Tuesday, March 15, 2011

British History Week: Helen Hollick on British History

Why is British History so fascinating to authors and readers" perhaps with a general answer to the question and then more specifically their particular area of interest.

I think the fascination with history is because it is a part of us – each and every one of us has a link to the past through our ancestors. That link goes back, and back and back to the first humans - to Mitochondrial Eve, the first known DNA mother who’s daughters eventually walked out of what is now Africa. The maternal line of DNA is a single unbroken thread for every woman, passing from mother to daughter to mother through thousands of generations.

The DNA that controls breathing and the lungs has barely changed in all those years – so I am breathing virtually the same as my grandmother did back in the year 1066 – and I know I had a grandmother who lived then because I am here now to prove it!

What she did, who she was, where she lived, I have no knowing. Except she had a daughter….. who had a daughter….

I often wonder what draws people to specific periods, though. I have no interest whatsoever in the Tudor or Victorian period, yet my daughter is fascinated by Elizabeth I. My interest is Roman and Anglo Saxon Britain, and seafaring history, especially the early 1700’s.

I think events of the past leave their echo, a sort of energy, that we can still feel – like warmth clings to a sandy beach or to a stone wall. I also think our memories are passed down along with our DNA – how else to explain instinct (how do we, and animals, know to suck milk, to get up and walk?)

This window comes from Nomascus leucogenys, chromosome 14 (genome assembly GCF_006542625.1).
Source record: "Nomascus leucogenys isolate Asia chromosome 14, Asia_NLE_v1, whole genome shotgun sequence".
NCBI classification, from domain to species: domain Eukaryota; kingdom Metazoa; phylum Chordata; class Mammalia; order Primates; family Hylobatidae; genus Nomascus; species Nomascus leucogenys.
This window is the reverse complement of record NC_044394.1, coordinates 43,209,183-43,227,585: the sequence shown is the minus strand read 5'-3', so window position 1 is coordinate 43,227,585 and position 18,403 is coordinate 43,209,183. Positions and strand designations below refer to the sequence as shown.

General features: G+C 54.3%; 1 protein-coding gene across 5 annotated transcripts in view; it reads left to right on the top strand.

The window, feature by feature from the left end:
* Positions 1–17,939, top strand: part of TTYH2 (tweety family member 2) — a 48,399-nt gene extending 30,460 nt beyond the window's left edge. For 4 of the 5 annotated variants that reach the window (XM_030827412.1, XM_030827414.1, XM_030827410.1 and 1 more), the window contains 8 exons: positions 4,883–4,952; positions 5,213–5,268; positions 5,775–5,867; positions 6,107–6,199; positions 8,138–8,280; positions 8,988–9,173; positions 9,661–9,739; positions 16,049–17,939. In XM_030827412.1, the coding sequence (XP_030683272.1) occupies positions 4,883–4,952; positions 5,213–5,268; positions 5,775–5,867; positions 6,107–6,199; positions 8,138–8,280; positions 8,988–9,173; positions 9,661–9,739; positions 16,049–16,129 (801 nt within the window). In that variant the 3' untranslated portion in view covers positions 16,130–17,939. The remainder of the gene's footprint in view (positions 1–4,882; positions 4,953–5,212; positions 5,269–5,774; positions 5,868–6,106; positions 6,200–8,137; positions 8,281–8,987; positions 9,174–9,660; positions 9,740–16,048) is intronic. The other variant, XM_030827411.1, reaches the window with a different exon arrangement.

For I Am The Chosen King (Harold the King is its UK title) I needed to write something after I had finished my Pendragon’s Banner Trilogy – I chose to write King Harold II’s story because he is a local “hero” to where I live. As Earl of Essex he founded the Abbey at Waltham Abbey a fifteen minute drive from my home, and his common law wife, Edith Swanneck lived a few miles further at Nazeing. He would have ridden and hunted in Epping Forest, where I used to ride, but now walk my dog nearly every day. He would have sailed up the River Lea, where I also walk. Strolling along the riverside path on a tranquil evening it is so easy to imagine a Longship coming upriver….

It was rather nice researching about a man who possibly walked in the same places as I could walk!

I am also interested in writing historical novels along the lines of “what might have really happened”. I was sick and tired of British History in the majority of history books starting at 1066 with the “glorious” Norman Conquest, the general belief that William had the right to be King, and that Harold was a useless commander – all Norman propaganda.

I decided to write about Harold and the Battle of Hastings from the English point of view because I thought it was about time that something nearer the truth was told.

Helen Hollick's latest book I am the Chosen King has just been released in the US by Sourcebooks. It was previously published in the UK under the title Harold the King


  1. This sounds like a great story; thanks for blogging about it :)

  2. The walks you took sound wonderful, especially imagining the historical figures who might have gone the same route and what they might have been thinking about at the time.

    I am the Chosen King sounds like a great book.

  3. Your book sounds fascinating. There are always two sides to events like 1066,and I'm looking forward to reading 'the other side'.

  4. I am just starting to dig into this novel now. I have never read anything about this period (other than The Forever Queen) and I am loving learning about this period in history.

  5. Apologies for the late reply - thank you for inviting me here to Historical Tapestry. I hope you all enjoy the read - I think you will!